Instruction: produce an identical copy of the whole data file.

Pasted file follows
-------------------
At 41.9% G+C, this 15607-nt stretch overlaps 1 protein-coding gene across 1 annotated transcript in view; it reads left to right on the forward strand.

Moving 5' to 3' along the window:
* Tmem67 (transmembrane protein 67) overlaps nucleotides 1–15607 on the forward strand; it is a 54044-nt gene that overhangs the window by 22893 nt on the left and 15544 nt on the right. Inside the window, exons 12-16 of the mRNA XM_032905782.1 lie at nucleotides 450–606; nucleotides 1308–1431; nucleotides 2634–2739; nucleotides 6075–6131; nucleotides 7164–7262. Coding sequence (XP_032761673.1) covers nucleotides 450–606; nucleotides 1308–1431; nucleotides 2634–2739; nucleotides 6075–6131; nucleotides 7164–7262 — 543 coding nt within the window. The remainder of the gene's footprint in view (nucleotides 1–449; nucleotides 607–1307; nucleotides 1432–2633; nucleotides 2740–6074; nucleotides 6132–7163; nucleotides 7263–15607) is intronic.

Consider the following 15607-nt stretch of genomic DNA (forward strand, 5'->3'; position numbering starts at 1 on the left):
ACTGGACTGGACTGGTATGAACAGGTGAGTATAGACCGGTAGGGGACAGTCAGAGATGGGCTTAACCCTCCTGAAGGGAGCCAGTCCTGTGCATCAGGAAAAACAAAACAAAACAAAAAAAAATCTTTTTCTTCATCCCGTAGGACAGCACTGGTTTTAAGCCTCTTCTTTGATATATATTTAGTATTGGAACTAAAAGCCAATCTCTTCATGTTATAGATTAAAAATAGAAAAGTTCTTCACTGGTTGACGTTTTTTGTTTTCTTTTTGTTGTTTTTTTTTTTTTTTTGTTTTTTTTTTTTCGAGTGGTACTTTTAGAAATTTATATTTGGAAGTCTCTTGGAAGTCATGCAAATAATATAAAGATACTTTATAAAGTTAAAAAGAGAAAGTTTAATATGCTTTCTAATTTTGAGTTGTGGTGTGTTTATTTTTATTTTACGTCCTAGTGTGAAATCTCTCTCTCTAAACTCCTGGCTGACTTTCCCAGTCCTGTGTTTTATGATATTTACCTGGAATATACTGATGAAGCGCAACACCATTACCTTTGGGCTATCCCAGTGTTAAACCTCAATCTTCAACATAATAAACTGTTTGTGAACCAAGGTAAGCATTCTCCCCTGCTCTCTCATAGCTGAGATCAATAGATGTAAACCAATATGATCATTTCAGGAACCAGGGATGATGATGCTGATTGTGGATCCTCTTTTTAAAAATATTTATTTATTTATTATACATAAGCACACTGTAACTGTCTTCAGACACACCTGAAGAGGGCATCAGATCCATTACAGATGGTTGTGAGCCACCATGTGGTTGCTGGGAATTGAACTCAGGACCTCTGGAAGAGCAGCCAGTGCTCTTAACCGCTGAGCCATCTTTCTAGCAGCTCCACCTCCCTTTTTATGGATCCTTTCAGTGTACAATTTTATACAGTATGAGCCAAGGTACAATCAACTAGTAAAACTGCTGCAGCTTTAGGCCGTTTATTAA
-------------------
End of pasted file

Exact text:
At 41.9% G+C, this 15607-nt stretch overlaps 1 protein-coding gene across 1 annotated transcript in view; it reads left to right on the forward strand.

Moving 5' to 3' along the window:
* Tmem67 (transmembrane protein 67) overlaps nucleotides 1–15607 on the forward strand; it is a 54044-nt gene that overhangs the window by 22893 nt on the left and 15544 nt on the right. Inside the window, exons 12-16 of the mRNA XM_032905782.1 lie at nucleotides 450–606; nucleotides 1308–1431; nucleotides 2634–2739; nucleotides 6075–6131; nucleotides 7164–7262. Coding sequence (XP_032761673.1) covers nucleotides 450–606; nucleotides 1308–1431; nucleotides 2634–2739; nucleotides 6075–6131; nucleotides 7164–7262 — 543 coding nt within the window. The remainder of the gene's footprint in view (nucleotides 1–449; nucleotides 607–1307; nucleotides 1432–2633; nucleotides 2740–6074; nucleotides 6132–7163; nucleotides 7263–15607) is intronic.

Consider the following 15607-nt stretch of genomic DNA (forward strand, 5'->3'; position numbering starts at 1 on the left):
ACTGGACTGGACTGGTATGAACAGGTGAGTATAGACCGGTAGGGGACAGTCAGAGATGGGCTTAACCCTCCTGAAGGGAGCCAGTCCTGTGCATCAGGAAAAACAAAACAAAACAAAAAAAAATCTTTTTCTTCATCCCGTAGGACAGCACTGGTTTTAAGCCTCTTCTTTGATATATATTTAGTATTGGAACTAAAAGCCAATCTCTTCATGTTATAGATTAAAAATAGAAAAGTTCTTCACTGGTTGACGTTTTTTGTTTTCTTTTTGTTGTTTTTTTTTTTTTTTTGTTTTTTTTTTTTCGAGTGGTACTTTTAGAAATTTATATTTGGAAGTCTCTTGGAAGTCATGCAAATAATATAAAGATACTTTATAAAGTTAAAAAGAGAAAGTTTAATATGCTTTCTAATTTTGAGTTGTGGTGTGTTTATTTTTATTTTACGTCCTAGTGTGAAATCTCTCTCTCTAAACTCCTGGCTGACTTTCCCAGTCCTGTGTTTTATGATATTTACCTGGAATATACTGATGAAGCGCAACACCATTACCTTTGGGCTATCCCAGTGTTAAACCTCAATCTTCAACATAATAAACTGTTTGTGAACCAAGGTAAGCATTCTCCCCTGCTCTCTCATAGCTGAGATCAATAGATGTAAACCAATATGATCATTTCAGGAACCAGGGATGATGATGCTGATTGTGGATCCTCTTTTTAAAAATATTTATTTATTTATTATACATAAGCACACTGTAACTGTCTTCAGACACACCTGAAGAGGGCATCAGATCCATTACAGATGGTTGTGAGCCACCATGTGGTTGCTGGGAATTGAACTCAGGACCTCTGGAAGAGCAGCCAGTGCTCTTAACCGCTGAGCCATCTTTCTAGCAGCTCCACCTCCCTTTTTATGGATCCTTTCAGTGTACAATTTTATACAGTATGAGCCAAGGTACAATCAACTAGTAAAACTGCTGCAGCTTTAGGCCGTTTATTAA